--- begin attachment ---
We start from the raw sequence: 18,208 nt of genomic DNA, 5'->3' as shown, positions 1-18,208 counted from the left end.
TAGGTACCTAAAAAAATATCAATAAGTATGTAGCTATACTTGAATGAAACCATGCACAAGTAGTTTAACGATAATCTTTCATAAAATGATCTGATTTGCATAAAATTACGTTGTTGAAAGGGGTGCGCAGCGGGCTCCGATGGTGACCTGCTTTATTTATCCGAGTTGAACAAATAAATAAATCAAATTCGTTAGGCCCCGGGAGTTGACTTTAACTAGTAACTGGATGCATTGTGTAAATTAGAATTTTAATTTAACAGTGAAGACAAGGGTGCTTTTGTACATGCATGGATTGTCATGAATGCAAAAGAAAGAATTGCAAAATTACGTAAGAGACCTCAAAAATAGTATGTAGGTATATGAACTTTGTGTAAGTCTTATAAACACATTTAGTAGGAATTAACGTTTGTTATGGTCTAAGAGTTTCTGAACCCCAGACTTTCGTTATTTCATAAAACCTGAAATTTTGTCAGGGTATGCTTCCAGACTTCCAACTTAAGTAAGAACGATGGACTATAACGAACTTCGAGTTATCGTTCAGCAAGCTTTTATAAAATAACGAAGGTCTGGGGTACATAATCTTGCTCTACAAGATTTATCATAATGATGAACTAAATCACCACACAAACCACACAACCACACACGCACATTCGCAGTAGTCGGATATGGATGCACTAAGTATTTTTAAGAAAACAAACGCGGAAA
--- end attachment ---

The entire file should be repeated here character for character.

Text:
We start from the raw sequence: 18,208 nt of genomic DNA, 5'->3' as shown, positions 1-18,208 counted from the left end.
TAGGTACCTAAAAAAATATCAATAAGTATGTAGCTATACTTGAATGAAACCATGCACAAGTAGTTTAACGATAATCTTTCATAAAATGATCTGATTTGCATAAAATTACGTTGTTGAAAGGGGTGCGCAGCGGGCTCCGATGGTGACCTGCTTTATTTATCCGAGTTGAACAAATAAATAAATCAAATTCGTTAGGCCCCGGGAGTTGACTTTAACTAGTAACTGGATGCATTGTGTAAATTAGAATTTTAATTTAACAGTGAAGACAAGGGTGCTTTTGTACATGCATGGATTGTCATGAATGCAAAAGAAAGAATTGCAAAATTACGTAAGAGACCTCAAAAATAGTATGTAGGTATATGAACTTTGTGTAAGTCTTATAAACACATTTAGTAGGAATTAACGTTTGTTATGGTCTAAGAGTTTCTGAACCCCAGACTTTCGTTATTTCATAAAACCTGAAATTTTGTCAGGGTATGCTTCCAGACTTCCAACTTAAGTAAGAACGATGGACTATAACGAACTTCGAGTTATCGTTCAGCAAGCTTTTATAAAATAACGAAGGTCTGGGGTACATAATCTTGCTCTACAAGATTTATCATAATGATGAACTAAATCACCACACAAACCACACAACCACACACGCACATTCGCAGTAGTCGGATATGGATGCACTAAGTATTTTTAAGAAAACAAACGCGGAAA